The Role of the Choir

A Word on the Historical Use of Choral Music

The use of dedicated performers-that is to say, groups that are not part of the congregation proper, but rather, select groups of musicians, was once regarded differently than it is today.

Historically, we've always avoided elevating the performing group to something above the assembled congregation, but rather viewed it as a component of--or a representation of--it.

Consider the following excellent passage from Kretzmann, Christian Art: In the Place and in the Form of Lutheran Worship (1921):

As far as music of the choir is concerned, it must always be in
accordance with the purpose of the day. Its proper place is after the
Epistle-lesson, instead of the Hallelujah otherwise chanted by the
congregation. But choir-singing may also be used during the distri-
bution of Holy Communion. And it must never be forgotten that
the choir should be active as choir only, solo singing, unless it be as
a movement of a larger composition, being out of place in a Lutheran
service, just as much as any other individual and independent activity
outside of the means of grace. Everything that reminds of the con-
cert hall must be avoided in a Lutheran service. This includes the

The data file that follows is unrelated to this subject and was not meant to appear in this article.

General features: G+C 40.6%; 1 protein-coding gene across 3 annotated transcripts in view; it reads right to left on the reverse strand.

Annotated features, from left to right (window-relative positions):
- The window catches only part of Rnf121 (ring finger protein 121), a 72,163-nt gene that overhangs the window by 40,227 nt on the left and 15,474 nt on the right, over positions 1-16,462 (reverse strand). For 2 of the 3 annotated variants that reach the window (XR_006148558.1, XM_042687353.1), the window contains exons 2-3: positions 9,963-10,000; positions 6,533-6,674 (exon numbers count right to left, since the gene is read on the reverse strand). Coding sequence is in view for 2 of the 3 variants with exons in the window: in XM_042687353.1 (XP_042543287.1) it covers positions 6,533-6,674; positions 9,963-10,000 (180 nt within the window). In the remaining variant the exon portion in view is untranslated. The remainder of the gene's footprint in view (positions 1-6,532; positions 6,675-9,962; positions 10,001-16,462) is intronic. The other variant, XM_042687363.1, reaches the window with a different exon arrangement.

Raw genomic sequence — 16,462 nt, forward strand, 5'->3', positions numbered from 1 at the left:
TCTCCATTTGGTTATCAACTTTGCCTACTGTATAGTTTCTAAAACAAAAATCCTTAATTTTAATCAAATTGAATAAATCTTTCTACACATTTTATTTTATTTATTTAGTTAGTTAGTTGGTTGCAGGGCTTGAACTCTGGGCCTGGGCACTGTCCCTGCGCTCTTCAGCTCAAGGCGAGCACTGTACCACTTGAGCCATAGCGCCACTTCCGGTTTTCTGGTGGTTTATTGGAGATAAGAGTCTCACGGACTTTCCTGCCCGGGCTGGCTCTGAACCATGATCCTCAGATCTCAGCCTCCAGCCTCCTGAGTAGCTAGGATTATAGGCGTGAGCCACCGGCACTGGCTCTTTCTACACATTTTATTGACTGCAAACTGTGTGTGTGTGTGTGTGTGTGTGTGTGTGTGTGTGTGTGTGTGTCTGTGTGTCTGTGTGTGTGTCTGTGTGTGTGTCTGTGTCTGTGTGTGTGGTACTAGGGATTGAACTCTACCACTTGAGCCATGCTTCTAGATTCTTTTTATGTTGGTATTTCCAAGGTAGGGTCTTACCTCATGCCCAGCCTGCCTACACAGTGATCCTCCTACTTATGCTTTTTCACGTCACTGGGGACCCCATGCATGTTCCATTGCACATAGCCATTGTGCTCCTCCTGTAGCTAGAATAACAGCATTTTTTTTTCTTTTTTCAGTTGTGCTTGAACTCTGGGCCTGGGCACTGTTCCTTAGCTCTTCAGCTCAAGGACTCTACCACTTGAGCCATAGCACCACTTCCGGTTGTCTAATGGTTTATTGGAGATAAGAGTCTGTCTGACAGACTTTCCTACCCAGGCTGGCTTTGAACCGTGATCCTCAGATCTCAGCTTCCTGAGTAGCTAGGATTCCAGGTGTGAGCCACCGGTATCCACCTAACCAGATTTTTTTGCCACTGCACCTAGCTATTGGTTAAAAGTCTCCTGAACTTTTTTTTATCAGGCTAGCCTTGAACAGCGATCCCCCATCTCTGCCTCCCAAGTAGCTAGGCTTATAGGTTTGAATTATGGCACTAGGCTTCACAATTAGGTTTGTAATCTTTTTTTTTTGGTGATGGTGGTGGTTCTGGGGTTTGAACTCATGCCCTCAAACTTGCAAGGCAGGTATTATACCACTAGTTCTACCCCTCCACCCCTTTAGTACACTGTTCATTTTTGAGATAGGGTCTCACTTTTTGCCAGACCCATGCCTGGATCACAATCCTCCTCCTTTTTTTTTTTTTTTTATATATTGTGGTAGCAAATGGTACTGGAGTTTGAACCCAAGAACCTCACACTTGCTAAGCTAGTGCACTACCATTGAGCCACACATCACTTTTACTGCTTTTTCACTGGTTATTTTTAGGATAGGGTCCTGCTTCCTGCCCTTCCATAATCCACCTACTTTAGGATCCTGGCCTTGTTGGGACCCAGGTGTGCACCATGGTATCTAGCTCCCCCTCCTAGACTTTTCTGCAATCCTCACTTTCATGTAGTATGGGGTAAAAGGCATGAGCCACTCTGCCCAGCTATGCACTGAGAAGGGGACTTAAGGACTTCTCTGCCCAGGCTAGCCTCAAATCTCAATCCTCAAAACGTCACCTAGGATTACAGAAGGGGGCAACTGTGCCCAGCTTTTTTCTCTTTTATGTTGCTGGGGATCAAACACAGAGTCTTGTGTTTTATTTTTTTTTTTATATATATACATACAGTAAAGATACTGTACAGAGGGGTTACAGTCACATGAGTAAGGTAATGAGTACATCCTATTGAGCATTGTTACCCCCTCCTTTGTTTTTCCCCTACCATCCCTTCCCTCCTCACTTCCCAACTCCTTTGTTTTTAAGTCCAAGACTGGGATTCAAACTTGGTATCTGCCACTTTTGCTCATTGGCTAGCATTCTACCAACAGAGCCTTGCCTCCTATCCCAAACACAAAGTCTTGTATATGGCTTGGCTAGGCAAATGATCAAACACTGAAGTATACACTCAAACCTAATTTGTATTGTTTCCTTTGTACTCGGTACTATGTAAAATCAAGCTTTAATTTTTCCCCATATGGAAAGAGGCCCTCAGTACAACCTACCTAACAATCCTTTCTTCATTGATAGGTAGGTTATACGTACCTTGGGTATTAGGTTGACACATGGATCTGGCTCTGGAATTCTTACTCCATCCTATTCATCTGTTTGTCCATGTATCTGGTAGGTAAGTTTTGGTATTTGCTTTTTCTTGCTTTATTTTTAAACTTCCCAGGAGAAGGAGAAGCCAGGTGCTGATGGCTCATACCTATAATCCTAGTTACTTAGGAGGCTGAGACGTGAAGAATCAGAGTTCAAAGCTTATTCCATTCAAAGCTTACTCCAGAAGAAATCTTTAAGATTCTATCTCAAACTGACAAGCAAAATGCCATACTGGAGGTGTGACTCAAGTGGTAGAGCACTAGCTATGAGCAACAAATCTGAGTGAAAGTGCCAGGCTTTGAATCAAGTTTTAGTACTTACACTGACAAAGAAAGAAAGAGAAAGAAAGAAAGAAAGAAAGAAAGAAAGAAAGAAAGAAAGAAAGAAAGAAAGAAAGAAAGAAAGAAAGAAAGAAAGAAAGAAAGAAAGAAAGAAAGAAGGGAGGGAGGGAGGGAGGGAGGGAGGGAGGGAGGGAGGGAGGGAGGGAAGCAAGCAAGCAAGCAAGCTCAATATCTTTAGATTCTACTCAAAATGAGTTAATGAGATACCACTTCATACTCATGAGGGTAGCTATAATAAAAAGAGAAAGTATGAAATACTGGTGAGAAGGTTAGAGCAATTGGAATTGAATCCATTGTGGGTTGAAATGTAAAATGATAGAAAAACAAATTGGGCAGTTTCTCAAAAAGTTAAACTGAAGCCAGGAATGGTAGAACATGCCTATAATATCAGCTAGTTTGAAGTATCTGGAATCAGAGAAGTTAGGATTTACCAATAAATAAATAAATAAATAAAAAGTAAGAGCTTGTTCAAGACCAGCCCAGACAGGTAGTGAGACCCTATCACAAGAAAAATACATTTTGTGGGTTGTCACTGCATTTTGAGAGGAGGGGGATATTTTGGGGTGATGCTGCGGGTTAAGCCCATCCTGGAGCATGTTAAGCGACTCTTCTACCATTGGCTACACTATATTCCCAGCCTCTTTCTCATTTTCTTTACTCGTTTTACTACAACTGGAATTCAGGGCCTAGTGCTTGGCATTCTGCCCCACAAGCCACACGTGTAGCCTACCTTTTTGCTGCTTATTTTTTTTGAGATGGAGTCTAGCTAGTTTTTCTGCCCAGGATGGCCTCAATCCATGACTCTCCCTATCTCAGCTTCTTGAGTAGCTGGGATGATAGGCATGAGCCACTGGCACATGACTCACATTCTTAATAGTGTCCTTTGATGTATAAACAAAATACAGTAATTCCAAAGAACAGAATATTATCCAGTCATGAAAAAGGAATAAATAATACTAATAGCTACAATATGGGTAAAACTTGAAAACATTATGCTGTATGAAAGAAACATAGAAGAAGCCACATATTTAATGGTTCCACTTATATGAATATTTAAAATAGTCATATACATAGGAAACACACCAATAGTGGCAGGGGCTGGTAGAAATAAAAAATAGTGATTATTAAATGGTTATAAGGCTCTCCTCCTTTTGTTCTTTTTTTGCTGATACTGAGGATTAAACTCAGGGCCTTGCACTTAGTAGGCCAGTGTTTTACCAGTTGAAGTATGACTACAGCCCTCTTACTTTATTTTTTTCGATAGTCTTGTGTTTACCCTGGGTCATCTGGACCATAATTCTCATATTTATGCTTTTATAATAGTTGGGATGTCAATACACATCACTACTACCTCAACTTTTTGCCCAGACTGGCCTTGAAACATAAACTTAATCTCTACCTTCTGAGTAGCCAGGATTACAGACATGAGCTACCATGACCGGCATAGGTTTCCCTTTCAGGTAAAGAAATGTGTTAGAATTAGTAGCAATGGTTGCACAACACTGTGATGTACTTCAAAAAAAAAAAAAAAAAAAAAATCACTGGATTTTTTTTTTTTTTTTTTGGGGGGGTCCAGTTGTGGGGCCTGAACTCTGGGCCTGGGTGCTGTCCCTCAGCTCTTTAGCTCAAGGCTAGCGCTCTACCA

placing of the choir in the altar space or on any. prominent elevation
before the congregation. It is quite proper, however, to place the
choir on the balcony of the transept. It must never be forgotten that
the Lutheran church choir is a part of the congregation, and repre-
sents the congregation in the singing of any hymns of praise. To
give to the choir the position of the lower clergy savors of a polity
which is not in harmony with Lutheran democracy.

It's easy to extend this thinking to the role of the "praised band," who typically sits at the front of the assembly and performs. In just a short century, we've drifted from a beautiful and meaningful bit of symbolism (choir-as-congregation) to something less--a one-way, concert-hall experience.

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